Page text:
Flying high with Archibugi
Two inseparable teenagers without much ambition or interest in life – Apollonio, called Pollo, the son of a rich Jewish antiques dealer from Rome, and Marco, nicknamed Curry, an Indian boy adopted as a baby by an Italian couple – take off for India in search of their identity.
These are the main characters of Flying Lessons [+see also:
film profile] (Lezioni di volo) by Francesca Archibugi, a director who has always been attentive to that which moves younger audiences – such as in Mignon Has Come to Stay (1987), The Great Pumpkin (1992) and Shooting the Moon (1998) – although she herself refuses the label of a filmmaker who “specialises in childhood”: "I’m not the one who puts kids in films, it’s the others who raise them. I work on characters of various ages and try to portray individuals", she said.
The paths of the two troubled 18 year-olds (played by the melancholy Andrea Miglio Risi and the sparkling Tom Karumathy) are crossed by a young doctor (Giovanna Mezzogiorno) who works at rescue centre of a humanitarian organisation in the Tar Desert. "My character needs love”, said the actress after the film’s press screening, “like anyone who’s lived a nomadic life, and she happens to come across an adolescent who admires her without ever judging her. They are both pushed to changed the direction in which their lives are headed".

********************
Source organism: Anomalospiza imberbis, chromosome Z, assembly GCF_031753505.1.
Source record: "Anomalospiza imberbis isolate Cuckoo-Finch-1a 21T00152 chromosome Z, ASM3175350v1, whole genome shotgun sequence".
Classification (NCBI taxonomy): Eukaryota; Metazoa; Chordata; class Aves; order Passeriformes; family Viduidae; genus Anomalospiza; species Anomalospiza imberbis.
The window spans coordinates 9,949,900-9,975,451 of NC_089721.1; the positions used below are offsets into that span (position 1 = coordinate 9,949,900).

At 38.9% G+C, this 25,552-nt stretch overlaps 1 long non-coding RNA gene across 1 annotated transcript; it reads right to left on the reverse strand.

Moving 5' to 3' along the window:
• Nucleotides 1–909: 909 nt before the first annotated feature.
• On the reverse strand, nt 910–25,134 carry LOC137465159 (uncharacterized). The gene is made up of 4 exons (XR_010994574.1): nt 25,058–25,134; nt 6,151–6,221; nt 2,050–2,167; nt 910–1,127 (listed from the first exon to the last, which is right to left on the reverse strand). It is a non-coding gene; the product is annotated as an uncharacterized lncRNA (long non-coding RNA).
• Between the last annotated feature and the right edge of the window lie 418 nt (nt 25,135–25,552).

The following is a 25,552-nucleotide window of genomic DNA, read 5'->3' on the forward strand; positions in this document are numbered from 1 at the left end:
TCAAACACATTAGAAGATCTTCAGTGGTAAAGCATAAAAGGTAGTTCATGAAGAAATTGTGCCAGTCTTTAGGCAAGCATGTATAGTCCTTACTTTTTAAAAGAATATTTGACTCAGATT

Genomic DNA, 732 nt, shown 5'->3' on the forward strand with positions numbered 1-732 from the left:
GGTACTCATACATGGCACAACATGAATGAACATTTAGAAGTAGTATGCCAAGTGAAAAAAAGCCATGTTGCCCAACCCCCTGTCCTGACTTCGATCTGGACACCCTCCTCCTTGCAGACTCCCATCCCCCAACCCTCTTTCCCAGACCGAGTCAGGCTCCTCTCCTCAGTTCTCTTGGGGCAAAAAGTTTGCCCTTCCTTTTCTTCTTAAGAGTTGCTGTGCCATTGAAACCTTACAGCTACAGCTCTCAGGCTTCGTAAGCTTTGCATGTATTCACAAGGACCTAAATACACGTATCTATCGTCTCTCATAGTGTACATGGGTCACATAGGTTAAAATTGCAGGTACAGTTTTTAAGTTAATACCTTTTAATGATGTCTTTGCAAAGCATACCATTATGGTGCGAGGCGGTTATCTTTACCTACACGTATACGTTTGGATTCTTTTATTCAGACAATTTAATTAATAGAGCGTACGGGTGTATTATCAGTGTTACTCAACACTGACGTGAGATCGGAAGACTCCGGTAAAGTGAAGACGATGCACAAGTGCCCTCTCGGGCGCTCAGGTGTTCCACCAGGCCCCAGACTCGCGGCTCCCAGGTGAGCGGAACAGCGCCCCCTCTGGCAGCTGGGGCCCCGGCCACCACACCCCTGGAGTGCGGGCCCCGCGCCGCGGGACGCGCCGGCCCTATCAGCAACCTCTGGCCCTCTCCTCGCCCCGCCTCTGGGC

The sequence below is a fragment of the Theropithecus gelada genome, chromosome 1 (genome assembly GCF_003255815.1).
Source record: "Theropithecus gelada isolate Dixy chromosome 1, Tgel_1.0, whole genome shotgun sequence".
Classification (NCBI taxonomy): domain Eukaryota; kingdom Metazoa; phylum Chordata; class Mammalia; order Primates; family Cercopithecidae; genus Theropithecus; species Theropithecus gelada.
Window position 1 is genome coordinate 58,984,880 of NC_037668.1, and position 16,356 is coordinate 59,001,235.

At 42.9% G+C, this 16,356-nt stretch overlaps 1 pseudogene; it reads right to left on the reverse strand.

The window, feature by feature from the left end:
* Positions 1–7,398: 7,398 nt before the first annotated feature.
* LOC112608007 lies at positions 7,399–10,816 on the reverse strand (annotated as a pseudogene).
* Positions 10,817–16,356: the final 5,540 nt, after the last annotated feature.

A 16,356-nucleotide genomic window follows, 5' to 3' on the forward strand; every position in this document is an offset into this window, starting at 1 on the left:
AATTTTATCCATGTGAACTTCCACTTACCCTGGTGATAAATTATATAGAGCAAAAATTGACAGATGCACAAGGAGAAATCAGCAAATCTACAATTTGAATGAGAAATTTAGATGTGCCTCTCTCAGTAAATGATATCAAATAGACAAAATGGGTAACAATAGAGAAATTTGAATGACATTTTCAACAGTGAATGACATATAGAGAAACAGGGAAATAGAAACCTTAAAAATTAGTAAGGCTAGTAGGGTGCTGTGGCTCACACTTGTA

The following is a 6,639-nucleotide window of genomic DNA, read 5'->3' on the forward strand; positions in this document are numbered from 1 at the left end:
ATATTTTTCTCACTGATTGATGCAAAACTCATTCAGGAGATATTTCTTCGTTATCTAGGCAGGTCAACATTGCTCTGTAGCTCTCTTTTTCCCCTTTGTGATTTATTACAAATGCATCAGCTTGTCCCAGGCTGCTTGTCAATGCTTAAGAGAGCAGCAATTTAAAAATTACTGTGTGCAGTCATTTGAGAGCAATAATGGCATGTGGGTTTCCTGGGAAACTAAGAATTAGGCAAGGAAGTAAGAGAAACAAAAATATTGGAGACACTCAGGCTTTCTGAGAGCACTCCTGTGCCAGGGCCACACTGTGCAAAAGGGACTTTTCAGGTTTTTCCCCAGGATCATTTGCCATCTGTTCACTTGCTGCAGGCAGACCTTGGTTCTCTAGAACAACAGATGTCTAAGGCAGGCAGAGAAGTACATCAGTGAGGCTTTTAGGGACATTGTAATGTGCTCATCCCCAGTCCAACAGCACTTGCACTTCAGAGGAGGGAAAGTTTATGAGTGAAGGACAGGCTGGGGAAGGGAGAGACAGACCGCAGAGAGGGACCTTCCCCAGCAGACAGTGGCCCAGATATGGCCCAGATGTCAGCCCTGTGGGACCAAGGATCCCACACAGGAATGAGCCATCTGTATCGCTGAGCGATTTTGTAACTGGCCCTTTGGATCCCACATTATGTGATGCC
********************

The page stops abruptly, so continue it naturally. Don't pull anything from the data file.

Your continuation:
With the light tones of a comedy, the film tackles the themes of the rites of passage into adulthood, the search for one’s own roots, the confrontation between parents and children and cultural diversity, against a backdrop of a colourful and contradictory India. Shot between Delhi, Bombay, Jodhpur and Jaisalmer, the Cattleya production was in development for a long time and is the first Italian feature to be made with India (Khussro Film), in collaboration with the UK (Aquarius) and France (Babe Productions).
01 Distribution will release Flying Lessons on 120 Italian screens on March 16.
(Translated from Italian)
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